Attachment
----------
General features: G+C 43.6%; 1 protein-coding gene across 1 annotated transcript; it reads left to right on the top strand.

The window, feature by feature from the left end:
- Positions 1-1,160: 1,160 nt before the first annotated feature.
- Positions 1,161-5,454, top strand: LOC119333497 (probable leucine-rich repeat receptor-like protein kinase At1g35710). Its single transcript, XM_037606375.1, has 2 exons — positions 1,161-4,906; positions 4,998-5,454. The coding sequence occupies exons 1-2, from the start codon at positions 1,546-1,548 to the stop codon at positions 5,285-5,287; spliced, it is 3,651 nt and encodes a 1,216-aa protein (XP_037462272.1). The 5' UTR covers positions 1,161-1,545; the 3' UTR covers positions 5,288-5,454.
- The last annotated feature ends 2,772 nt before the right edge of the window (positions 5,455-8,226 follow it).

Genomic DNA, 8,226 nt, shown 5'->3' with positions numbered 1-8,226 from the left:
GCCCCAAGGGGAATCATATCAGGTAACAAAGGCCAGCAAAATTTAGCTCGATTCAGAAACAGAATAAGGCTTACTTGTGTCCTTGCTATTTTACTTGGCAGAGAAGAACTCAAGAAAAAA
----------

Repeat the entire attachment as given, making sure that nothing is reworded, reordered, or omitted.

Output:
General features: G+C 43.6%; 1 protein-coding gene across 1 annotated transcript; it reads left to right on the top strand.

The window, feature by feature from the left end:
- Positions 1-1,160: 1,160 nt before the first annotated feature.
- Positions 1,161-5,454, top strand: LOC119333497 (probable leucine-rich repeat receptor-like protein kinase At1g35710). Its single transcript, XM_037606375.1, has 2 exons — positions 1,161-4,906; positions 4,998-5,454. The coding sequence occupies exons 1-2, from the start codon at positions 1,546-1,548 to the stop codon at positions 5,285-5,287; spliced, it is 3,651 nt and encodes a 1,216-aa protein (XP_037462272.1). The 5' UTR covers positions 1,161-1,545; the 3' UTR covers positions 5,288-5,454.
- The last annotated feature ends 2,772 nt before the right edge of the window (positions 5,455-8,226 follow it).

Genomic DNA, 8,226 nt, shown 5'->3' with positions numbered 1-8,226 from the left:
GCCCCAAGGGGAATCATATCAGGTAACAAAGGCCAGCAAAATTTAGCTCGATTCAGAAACAGAATAAGGCTTACTTGTGTCCTTGCTATTTTACTTGGCAGAGAAGAACTCAAGAAAAAA